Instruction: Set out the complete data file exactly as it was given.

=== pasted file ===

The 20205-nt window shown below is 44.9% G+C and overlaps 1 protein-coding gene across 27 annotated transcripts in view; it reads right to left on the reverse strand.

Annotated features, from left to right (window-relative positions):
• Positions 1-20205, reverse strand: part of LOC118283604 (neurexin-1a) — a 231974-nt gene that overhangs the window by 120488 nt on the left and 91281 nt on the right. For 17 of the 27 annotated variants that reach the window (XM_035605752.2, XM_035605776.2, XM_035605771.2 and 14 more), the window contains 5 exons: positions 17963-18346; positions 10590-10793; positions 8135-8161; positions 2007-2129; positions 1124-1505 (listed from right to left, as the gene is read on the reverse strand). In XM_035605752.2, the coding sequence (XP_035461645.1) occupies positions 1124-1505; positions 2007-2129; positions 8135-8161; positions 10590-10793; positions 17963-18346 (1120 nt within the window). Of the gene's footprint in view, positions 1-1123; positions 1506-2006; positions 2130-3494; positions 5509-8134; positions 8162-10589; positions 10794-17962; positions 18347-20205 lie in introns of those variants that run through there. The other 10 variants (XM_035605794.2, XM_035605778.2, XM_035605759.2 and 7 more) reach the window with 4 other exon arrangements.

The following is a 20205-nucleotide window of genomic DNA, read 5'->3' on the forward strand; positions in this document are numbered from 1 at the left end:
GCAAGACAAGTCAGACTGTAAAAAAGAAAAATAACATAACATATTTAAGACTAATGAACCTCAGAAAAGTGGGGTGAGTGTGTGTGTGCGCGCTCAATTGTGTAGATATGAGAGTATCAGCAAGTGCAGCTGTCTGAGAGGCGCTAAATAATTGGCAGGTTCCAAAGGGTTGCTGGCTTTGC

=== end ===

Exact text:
The 20205-nt window shown below is 44.9% G+C and overlaps 1 protein-coding gene across 27 annotated transcripts in view; it reads right to left on the reverse strand.

Annotated features, from left to right (window-relative positions):
• Positions 1-20205, reverse strand: part of LOC118283604 (neurexin-1a) — a 231974-nt gene that overhangs the window by 120488 nt on the left and 91281 nt on the right. For 17 of the 27 annotated variants that reach the window (XM_035605752.2, XM_035605776.2, XM_035605771.2 and 14 more), the window contains 5 exons: positions 17963-18346; positions 10590-10793; positions 8135-8161; positions 2007-2129; positions 1124-1505 (listed from right to left, as the gene is read on the reverse strand). In XM_035605752.2, the coding sequence (XP_035461645.1) occupies positions 1124-1505; positions 2007-2129; positions 8135-8161; positions 10590-10793; positions 17963-18346 (1120 nt within the window). Of the gene's footprint in view, positions 1-1123; positions 1506-2006; positions 2130-3494; positions 5509-8134; positions 8162-10589; positions 10794-17962; positions 18347-20205 lie in introns of those variants that run through there. The other 10 variants (XM_035605794.2, XM_035605778.2, XM_035605759.2 and 7 more) reach the window with 4 other exon arrangements.

The following is a 20205-nucleotide window of genomic DNA, read 5'->3' on the forward strand; positions in this document are numbered from 1 at the left end:
GCAAGACAAGTCAGACTGTAAAAAAGAAAAATAACATAACATATTTAAGACTAATGAACCTCAGAAAAGTGGGGTGAGTGTGTGTGTGCGCGCTCAATTGTGTAGATATGAGAGTATCAGCAAGTGCAGCTGTCTGAGAGGCGCTAAATAATTGGCAGGTTCCAAAGGGTTGCTGGCTTTGC